But the characteristic trait of Europe is probably the intervention of another supranational institution, the ECHR which sits in Strasbourg. European states gave up part of their sovereignty as far as their ethical reforms were concerned. At their place, that is instead of national parliaments and national courts, a supranational court was to intervene on very sensitive issues. The ECHR thus had a number of landmark cases on freedom of expression, right to privacy, protection against torture and inhuman treatments, right to life and many others. Nowadays, it increasingly intervene on matters of religious liberty. In particular, it has to deal with difficult issues concerning muslim scarves in turkey, and other similar problems. European ethical standards are ultimately decided in this forum. This is convenient from various viewpoints. National states do not have to bear responsibility for these difficult issues. Individuals are pleased since they have yet another judicial appeal after having exhausted national remedies.
Europe, which is sociologically a secular society, does not face as in the USA a polarisation between the liberal and the religious society. Instead, the polarisation which becomes increasingly important is between the secular Europeans and the religious others, in particular Muslim people. There seem to be an increasing inability to engage with the religious minorities; in turn, religious minorities feel increasingly misrepresented by the neutral liberal and progressive European States and Institutions.
On top of this gap, there’s a growing dissatisfaction on the part of both national states and the ECHR. The latter continuously laments the impossible workload under which its institutional apparatus is crumbling. National states, in particular Britain, want to bring rights back home as they become dissatisfied by the supranational decisions. It is within this context that the European Court of Human Rights seem to be prepared to increase the national margin of appreciation and acknowledge the role of representative institutions when they actually intervene on certain ethical issues. A good example is the case Evans v UK, decided by the fourth section of the ECHR. This case concerned an issue of in vitro fertilisation. A woman, unable to conceive naturally, sought medical advise to start that procedure. Before implantation of the embryo, however, Mrs Evans is diagnosed ovarian cancer. Doctors advice her to undergo cancerous treatment before proceding with the ferilisation. She agrees to that, which means that the embryos formed with her eggs and her husband sperm are the last opportunity to bear a child. Mrs Evans worries about her future but her husband insists that he will always be with her. Two years go by and Mrs Evans, who has had her ovaries removed, is now ready for the embryo implant. Her husband, however, has changed his mind and does not want anymore to give his consent to that process. Law is on his side as it is clearly stated that each donor is allowed to change his mind up to the moment of implantation. Mrs Evans argues that her husband has created a legitimate expectation and as a consequence he cannot withdraw his promise. In this case, the ECHR acknowledges the existence of a dilemma and a human tragedy on the part of Mrs Evans. In a highly unusual move, however, the ECHR refuses to engage in the balancing of the competing interests at stake. Instead, the European Court sticks to the ‘bright line’ drawn by the UK parliament.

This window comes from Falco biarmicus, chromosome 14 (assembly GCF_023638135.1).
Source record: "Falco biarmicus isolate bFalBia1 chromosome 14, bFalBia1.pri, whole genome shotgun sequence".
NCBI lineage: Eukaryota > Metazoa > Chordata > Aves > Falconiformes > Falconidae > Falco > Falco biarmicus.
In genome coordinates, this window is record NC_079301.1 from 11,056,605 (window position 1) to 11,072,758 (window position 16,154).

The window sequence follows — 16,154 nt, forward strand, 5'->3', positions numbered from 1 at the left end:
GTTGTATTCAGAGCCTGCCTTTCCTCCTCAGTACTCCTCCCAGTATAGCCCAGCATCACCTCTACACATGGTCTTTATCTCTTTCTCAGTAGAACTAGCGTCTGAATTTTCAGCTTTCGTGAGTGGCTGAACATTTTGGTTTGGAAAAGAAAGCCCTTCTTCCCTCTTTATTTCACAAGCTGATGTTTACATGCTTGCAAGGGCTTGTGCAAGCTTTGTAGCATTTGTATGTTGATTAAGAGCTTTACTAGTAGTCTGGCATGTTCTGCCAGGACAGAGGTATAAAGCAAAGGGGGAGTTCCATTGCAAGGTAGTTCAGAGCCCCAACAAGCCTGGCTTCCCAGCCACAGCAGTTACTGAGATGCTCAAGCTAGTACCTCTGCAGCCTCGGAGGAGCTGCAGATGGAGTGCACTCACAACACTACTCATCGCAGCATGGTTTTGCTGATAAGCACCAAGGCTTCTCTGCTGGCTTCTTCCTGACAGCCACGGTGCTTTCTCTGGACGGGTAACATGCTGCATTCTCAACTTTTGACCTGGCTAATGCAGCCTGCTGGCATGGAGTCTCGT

It is probably early to draw conclusion from this decision. But it does seem to point to a situation in which the European Court feels unprepared to set once more European ethical standards for everyone. On the 23rd of November 2006, the ECHR will gather in its more important formation, the Assembly, to review this decision. It is possible that the ECHR will insist on its leading role as the ethical setter. This would not be surprising. To the contrary, it would probably point to the present European ethical crisis. Given these circumstances, Europe may prefer to maintain the statu quo, but how long is this possible? What kind of event is Europe waiting before rethinking its ethical foundations?
Law, in particular rights adjudication, polarises a society if it takes too many responsibility in relation to ethical dilemmas. Instead of making dialogue possible it excludes it when stretched beyond a limit. Representative institutions must be more responsible; if they avoid deciding those issues, they must explain why and how we should deal with them more adequately.